• Term limits discourage politicians from being held accountable as they don’t have to worry about re-election. They will still serve special interests because special interests can bribe them with high paying job offers and whatnot after their term is over. The only loser with term limits are the people who don’t get to vote on the politician at their next primary.

      Instead of imposing term limits we should have shorter terms – that would ensure that politicians are easier to hold accountable on a more consistent basis.

    • joe says:

      i think the problem is that free enterprise tends to bring the standards of living of the people who OWN the enterprises up far far more than those who WORK for them.

      who is this “leave us alone WE will take care of ourselves?” who is this WE? plenty of companies tell minimum wage workers that “we” are in it together while they don’t have health insurance or living wages.

      self-interest and the fundamental problem with people – that they seek their own gain regardless of the consequences to others – requires some degree of regulation, otherwise it’ll just be whoever has the most power moves up, and whoever doesn’t, moves down.

      thomas hobbes anyone?

  13. Michael says:

    The place is called Grand Central Terminal.

    Grand Central Station is the post office next door.

    • Administrator says:

      You are absolutely correct, and considering for years I saw “GCT” on my tickets, I feel ridiculous in making this mistake!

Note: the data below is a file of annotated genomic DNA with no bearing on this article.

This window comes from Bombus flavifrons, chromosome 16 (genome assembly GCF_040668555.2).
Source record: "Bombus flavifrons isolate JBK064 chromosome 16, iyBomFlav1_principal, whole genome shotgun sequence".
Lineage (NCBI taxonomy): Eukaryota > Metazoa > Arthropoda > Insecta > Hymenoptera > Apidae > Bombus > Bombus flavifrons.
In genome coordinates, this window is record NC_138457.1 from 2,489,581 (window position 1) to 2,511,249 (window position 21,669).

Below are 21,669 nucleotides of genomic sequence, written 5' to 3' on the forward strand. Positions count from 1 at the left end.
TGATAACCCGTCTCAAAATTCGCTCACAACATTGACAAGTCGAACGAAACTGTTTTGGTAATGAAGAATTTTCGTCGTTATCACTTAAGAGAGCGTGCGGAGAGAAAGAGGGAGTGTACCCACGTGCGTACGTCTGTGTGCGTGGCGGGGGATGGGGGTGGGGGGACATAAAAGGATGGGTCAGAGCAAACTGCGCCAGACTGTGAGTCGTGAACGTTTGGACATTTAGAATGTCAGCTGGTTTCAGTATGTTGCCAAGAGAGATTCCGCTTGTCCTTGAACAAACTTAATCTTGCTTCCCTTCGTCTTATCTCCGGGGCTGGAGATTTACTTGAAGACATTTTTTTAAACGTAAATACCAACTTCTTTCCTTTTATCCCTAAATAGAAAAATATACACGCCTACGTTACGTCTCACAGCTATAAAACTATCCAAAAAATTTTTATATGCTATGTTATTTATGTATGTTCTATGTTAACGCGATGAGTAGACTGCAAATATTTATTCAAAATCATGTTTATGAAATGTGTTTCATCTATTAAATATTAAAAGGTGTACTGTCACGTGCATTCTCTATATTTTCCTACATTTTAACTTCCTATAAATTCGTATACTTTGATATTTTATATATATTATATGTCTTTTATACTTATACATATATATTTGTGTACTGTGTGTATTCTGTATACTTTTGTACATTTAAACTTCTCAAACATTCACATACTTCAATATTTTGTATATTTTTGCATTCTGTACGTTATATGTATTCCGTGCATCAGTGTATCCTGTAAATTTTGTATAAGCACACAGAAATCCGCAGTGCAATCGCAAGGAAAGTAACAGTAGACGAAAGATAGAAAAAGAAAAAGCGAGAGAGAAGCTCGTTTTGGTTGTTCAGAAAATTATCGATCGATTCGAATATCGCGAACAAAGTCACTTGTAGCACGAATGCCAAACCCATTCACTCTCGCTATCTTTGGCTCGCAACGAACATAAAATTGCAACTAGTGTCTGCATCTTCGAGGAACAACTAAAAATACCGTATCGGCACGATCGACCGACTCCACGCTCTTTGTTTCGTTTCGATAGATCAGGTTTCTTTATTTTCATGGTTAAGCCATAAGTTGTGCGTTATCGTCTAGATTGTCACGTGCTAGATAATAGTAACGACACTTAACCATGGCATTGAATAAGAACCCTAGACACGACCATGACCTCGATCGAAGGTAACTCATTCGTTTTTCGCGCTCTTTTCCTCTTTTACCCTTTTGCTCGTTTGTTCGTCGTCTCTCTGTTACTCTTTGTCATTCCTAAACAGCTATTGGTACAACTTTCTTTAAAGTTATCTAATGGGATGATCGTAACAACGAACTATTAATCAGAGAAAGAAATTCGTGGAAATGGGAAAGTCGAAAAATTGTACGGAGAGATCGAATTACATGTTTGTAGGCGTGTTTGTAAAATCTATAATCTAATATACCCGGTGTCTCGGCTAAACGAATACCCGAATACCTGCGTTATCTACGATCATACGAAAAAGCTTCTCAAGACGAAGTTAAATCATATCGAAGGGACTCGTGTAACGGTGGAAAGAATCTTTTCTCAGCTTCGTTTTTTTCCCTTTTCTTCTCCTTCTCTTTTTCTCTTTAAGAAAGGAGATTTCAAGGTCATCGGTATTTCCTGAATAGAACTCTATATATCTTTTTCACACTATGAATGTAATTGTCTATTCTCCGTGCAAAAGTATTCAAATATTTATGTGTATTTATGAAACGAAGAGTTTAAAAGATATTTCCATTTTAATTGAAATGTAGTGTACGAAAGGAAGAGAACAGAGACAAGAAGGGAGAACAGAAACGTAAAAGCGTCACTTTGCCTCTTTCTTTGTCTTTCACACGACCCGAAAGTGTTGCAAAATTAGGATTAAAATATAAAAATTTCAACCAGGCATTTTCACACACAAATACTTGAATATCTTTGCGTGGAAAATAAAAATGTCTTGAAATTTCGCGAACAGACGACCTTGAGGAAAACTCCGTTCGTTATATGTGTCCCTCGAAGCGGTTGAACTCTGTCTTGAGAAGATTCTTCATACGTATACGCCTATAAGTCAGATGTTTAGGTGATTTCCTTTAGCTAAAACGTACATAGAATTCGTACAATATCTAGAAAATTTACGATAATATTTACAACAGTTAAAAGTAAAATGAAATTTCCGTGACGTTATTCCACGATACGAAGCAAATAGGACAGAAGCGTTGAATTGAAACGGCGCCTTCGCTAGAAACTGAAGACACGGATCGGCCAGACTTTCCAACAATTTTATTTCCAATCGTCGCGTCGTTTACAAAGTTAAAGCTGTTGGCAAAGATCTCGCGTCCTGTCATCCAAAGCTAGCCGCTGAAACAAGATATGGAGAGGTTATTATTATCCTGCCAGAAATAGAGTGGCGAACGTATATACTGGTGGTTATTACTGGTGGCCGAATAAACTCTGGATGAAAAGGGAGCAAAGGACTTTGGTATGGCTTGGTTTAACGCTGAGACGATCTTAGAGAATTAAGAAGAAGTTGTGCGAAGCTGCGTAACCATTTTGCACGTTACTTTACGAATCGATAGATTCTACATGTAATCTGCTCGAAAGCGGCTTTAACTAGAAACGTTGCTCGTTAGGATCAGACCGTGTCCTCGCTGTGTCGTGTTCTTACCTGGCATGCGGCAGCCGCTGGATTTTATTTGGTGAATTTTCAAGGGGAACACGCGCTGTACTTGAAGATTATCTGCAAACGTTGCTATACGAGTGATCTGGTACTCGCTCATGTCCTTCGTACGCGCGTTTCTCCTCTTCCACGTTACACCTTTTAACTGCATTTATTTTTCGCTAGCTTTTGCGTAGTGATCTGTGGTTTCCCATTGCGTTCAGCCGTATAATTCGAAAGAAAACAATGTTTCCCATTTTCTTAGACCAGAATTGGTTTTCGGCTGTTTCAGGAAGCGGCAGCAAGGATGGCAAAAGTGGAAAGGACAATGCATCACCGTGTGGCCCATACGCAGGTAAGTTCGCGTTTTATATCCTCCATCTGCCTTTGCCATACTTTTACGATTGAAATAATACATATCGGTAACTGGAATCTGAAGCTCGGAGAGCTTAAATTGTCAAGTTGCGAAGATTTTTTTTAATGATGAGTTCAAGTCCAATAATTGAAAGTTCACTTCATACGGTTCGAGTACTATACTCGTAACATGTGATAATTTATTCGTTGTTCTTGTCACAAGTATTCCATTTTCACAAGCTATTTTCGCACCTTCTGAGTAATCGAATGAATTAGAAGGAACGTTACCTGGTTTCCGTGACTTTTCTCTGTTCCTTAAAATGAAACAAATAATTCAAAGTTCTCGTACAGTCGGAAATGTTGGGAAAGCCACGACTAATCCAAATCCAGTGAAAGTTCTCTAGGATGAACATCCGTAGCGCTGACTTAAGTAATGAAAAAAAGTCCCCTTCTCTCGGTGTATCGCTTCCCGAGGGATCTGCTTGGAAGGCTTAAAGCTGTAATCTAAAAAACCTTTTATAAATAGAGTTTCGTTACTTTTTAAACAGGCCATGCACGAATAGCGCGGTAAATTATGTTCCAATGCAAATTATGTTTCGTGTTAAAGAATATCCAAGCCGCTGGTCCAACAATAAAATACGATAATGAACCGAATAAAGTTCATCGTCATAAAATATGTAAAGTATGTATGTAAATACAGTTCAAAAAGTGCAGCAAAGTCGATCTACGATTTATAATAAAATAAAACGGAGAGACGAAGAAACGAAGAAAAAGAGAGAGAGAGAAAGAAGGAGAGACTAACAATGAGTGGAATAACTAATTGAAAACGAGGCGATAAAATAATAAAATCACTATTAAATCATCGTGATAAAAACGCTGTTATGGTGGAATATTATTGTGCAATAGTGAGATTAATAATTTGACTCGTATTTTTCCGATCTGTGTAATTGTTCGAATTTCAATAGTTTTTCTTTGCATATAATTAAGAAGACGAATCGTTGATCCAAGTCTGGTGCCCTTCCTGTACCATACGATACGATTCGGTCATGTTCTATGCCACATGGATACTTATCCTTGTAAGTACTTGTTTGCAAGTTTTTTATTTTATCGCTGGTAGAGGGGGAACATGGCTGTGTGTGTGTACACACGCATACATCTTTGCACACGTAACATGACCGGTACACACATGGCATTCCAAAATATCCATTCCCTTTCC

14. lauren says:

    A succinct and memorable message.

  15. lauren says:

    So true, a succinct and hopefully memorable message.

  16. Administrator says:

    Here’s a great example of simplicity *not* at work with the oil spill:

    http://www.cnbc.com/id/37513995

    CNBC’s Dennis Kneale: “Do you ever think the simpler a solution is, the less likely it is to get attention from a big old company ’cause you don’t have a bunch of computer chips involved, and scoopers and machines?

    CW Roberts Contracting’s Darryl Carpenter: “Yep… most of the time that’s the case. The simple solutions are somehow sometimes overlooked because they ARE simple.”

  17. adrianne says:

    As a former GCT commuter, I can certainly relate. Those rush-hour crowds are awe-inspiring and rather intimidating, but I remember taking a deep breath, plunging in, and everything worked out fine.